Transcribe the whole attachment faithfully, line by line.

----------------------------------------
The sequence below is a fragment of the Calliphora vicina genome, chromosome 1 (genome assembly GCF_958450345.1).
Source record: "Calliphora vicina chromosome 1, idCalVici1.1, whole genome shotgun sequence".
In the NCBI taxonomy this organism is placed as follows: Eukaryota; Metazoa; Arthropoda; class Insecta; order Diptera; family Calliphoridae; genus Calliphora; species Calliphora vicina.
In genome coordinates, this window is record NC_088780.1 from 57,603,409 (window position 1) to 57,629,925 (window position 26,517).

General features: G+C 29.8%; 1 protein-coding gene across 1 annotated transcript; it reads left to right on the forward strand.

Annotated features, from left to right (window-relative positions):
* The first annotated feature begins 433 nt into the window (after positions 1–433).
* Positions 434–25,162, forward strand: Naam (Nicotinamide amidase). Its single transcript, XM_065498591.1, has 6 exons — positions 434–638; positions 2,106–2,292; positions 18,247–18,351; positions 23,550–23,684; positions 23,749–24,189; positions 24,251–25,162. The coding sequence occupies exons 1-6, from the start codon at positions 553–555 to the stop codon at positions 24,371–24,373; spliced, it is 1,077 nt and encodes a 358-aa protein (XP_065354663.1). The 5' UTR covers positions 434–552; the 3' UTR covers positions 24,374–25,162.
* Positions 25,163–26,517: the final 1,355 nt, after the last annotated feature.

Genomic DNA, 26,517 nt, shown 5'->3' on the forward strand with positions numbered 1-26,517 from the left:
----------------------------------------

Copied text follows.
The sequence below is a fragment of the Calliphora vicina genome, chromosome 1 (genome assembly GCF_958450345.1).
Source record: "Calliphora vicina chromosome 1, idCalVici1.1, whole genome shotgun sequence".
In the NCBI taxonomy this organism is placed as follows: Eukaryota; Metazoa; Arthropoda; class Insecta; order Diptera; family Calliphoridae; genus Calliphora; species Calliphora vicina.
In genome coordinates, this window is record NC_088780.1 from 57,603,409 (window position 1) to 57,629,925 (window position 26,517).

General features: G+C 29.8%; 1 protein-coding gene across 1 annotated transcript; it reads left to right on the forward strand.

Annotated features, from left to right (window-relative positions):
* The first annotated feature begins 433 nt into the window (after positions 1–433).
* Positions 434–25,162, forward strand: Naam (Nicotinamide amidase). Its single transcript, XM_065498591.1, has 6 exons — positions 434–638; positions 2,106–2,292; positions 18,247–18,351; positions 23,550–23,684; positions 23,749–24,189; positions 24,251–25,162. The coding sequence occupies exons 1-6, from the start codon at positions 553–555 to the stop codon at positions 24,371–24,373; spliced, it is 1,077 nt and encodes a 358-aa protein (XP_065354663.1). The 5' UTR covers positions 434–552; the 3' UTR covers positions 24,374–25,162.
* Positions 25,163–26,517: the final 1,355 nt, after the last annotated feature.

Genomic DNA, 26,517 nt, shown 5'->3' on the forward strand with positions numbered 1-26,517 from the left: